With the U.S. Supreme Court expected to take up questions related to the Patient Protection and Affordable Care Act (PPACA) in the coming months, now seems to be a good time to discuss some of the news and developments related to the law.
First, let's look at the key issues the Supreme Court could consider if it chooses to hear any health care reform-related cases, courtesy of James Vicini of Reuters. The issue most likely to be considered by the Court is whether Congress overstepped its authority by mandating insurance purchasing or whether this mandate falls within Congressional authority to regulate interstate commerce. For its part, the Obama administration is arguing that lawsuits challenging the mandate should be barred because the mandate has not yet gone into effect and that the penalty assessed to those who do not obtain health insurance should be considered a tax, which opens up a host of new tax law questions if the Court agrees. Finally, several states are arguing that the PPACA represents an unlawful expansion of the Medicaid program because Congress could withhold funding for the program from states that do not cooperate with the law. If the Court does indeed decide to consider any of these issues, observers expect arguments to be held in the spring with a decision by June. SCOTUSblog has a rundown of the six key petitions that are or are expected to be considered by the Supreme Court.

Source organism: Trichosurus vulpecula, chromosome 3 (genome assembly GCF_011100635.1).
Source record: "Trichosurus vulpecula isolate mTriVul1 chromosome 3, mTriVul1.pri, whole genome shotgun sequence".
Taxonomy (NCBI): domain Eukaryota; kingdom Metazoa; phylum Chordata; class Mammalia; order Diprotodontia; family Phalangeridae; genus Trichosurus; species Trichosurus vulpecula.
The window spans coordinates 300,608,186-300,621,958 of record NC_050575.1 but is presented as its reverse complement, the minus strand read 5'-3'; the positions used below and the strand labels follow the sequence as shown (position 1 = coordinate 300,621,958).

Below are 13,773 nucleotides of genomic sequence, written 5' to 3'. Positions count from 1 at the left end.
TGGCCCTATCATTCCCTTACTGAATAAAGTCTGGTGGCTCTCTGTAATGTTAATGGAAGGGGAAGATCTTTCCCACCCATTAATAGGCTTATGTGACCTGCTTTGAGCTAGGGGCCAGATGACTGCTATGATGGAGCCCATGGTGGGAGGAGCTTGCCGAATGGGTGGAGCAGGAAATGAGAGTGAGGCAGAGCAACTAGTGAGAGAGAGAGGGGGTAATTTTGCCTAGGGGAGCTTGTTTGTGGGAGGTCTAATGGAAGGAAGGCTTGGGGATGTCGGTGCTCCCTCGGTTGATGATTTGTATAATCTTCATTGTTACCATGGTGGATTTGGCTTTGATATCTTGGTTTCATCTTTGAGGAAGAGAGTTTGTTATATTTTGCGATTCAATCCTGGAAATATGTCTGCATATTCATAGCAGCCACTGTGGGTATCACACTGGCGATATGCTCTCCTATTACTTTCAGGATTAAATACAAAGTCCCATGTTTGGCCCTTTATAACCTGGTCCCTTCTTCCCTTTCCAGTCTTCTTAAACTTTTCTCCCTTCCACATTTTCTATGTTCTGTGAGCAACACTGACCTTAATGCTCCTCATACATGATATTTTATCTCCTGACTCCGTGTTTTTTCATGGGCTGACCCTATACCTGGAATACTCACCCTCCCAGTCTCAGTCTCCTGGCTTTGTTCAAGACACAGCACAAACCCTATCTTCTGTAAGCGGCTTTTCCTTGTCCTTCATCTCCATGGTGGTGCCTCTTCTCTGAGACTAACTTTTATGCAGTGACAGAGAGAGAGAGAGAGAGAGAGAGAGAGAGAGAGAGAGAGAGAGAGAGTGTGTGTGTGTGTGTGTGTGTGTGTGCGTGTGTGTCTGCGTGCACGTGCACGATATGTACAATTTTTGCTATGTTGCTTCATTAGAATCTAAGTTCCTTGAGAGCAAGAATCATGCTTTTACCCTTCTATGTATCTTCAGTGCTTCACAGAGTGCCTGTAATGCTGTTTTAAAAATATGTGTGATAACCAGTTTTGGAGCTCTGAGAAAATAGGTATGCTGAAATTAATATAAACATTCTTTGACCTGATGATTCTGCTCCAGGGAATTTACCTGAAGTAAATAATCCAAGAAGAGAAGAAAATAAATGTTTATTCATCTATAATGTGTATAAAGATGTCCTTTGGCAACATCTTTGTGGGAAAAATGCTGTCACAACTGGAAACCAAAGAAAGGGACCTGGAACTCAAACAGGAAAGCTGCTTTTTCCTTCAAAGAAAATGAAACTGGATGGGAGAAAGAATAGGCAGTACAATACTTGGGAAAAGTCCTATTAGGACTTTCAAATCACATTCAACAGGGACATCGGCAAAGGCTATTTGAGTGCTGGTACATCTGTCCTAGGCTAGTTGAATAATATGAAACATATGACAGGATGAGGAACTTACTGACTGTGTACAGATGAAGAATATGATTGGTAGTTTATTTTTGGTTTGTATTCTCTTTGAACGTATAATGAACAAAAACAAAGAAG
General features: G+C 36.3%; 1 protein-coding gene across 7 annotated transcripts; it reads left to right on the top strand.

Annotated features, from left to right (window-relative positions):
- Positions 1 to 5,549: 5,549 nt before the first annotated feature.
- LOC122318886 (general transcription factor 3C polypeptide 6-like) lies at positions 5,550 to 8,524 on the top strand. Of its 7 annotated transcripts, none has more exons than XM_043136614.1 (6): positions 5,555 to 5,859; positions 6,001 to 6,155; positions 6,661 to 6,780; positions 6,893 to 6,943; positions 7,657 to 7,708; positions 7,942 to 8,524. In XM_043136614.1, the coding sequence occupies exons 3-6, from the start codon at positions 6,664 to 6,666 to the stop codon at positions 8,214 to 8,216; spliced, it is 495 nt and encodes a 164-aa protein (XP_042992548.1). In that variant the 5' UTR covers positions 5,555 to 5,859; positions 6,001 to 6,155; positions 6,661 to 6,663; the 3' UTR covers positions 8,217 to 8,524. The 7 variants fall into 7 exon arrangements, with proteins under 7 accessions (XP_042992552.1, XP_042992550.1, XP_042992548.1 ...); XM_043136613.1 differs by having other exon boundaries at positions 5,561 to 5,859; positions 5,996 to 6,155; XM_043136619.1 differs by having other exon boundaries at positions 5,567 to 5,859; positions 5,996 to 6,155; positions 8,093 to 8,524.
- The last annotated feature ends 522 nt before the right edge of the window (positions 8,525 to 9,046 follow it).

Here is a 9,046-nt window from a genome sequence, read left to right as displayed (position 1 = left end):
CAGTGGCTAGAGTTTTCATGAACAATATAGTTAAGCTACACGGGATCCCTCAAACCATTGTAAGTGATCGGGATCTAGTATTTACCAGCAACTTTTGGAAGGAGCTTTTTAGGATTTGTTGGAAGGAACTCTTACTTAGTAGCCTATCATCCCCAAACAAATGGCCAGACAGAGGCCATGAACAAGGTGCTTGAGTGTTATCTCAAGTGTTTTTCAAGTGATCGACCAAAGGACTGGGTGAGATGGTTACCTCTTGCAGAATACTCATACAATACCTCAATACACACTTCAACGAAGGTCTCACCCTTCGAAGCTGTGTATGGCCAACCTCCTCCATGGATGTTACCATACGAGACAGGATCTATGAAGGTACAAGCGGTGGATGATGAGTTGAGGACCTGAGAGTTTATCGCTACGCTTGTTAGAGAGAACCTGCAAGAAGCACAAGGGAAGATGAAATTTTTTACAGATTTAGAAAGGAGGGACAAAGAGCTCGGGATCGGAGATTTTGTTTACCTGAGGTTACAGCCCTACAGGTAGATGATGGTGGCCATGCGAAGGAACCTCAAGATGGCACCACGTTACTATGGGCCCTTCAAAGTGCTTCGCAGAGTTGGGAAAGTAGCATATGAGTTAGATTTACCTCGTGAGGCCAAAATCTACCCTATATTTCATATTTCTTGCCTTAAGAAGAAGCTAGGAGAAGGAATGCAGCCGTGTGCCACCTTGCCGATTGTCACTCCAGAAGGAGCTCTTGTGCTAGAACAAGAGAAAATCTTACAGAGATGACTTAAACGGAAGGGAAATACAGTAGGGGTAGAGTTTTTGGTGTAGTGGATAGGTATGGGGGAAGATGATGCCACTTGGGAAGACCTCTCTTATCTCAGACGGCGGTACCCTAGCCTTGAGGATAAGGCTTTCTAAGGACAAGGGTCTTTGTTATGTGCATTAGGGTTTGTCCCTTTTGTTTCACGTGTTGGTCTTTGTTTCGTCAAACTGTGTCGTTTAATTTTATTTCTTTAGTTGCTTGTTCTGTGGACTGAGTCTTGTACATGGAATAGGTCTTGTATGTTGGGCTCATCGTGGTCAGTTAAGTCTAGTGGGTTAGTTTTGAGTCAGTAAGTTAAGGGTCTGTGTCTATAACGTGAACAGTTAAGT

What happens if the mandate is overturned? According to a new study conducted by John F. Sheils and Randall Haught, of the Lewin Group, a health care policy research and management consulting firm, in Falls Church, Va., concerns about a premium spiral caused by healthy individuals dropping unmandated coverage would cause premiums to spike and the ranks of the uninsured to swell may not materialize because of other mitigating elements of the law. The authors estimate that premiums in the individual market would increase by 12.6 percent, which is less than other estimates, and that 7.8 million people would lose health insurance coverage without a mandate, rather than more dire estimates of 16 to 24 million people. Overall, the authors argue that the mandate may not be as essential to the PPACA's success as many believe.
Finally, there is a bit of the PPACA that is unlikely to ever be implemented, at least not in its current form and in the current political and economic environment. The Obama Administration pulled the plug on the Community Living Assistance Services and Supports (CLASS) Act, which created a long-term care insurance program that employers would have been able to offer to their employees. The CLASS Act was included in the PPACA health care reform law and the government-provided program would have been funded entirely through premiums.
In many ways, the CLASS was doomed from the start. The main concern was that the program would not attract enough healthy individuals to create a premium base large enough to cover promised benefits. Indeed, when announcing the end of the program, Health and Human Services Secretary Kathleen Sebelius said that the program as currently structured would have to charge premiums that were too high to attract healthy individuals to the program.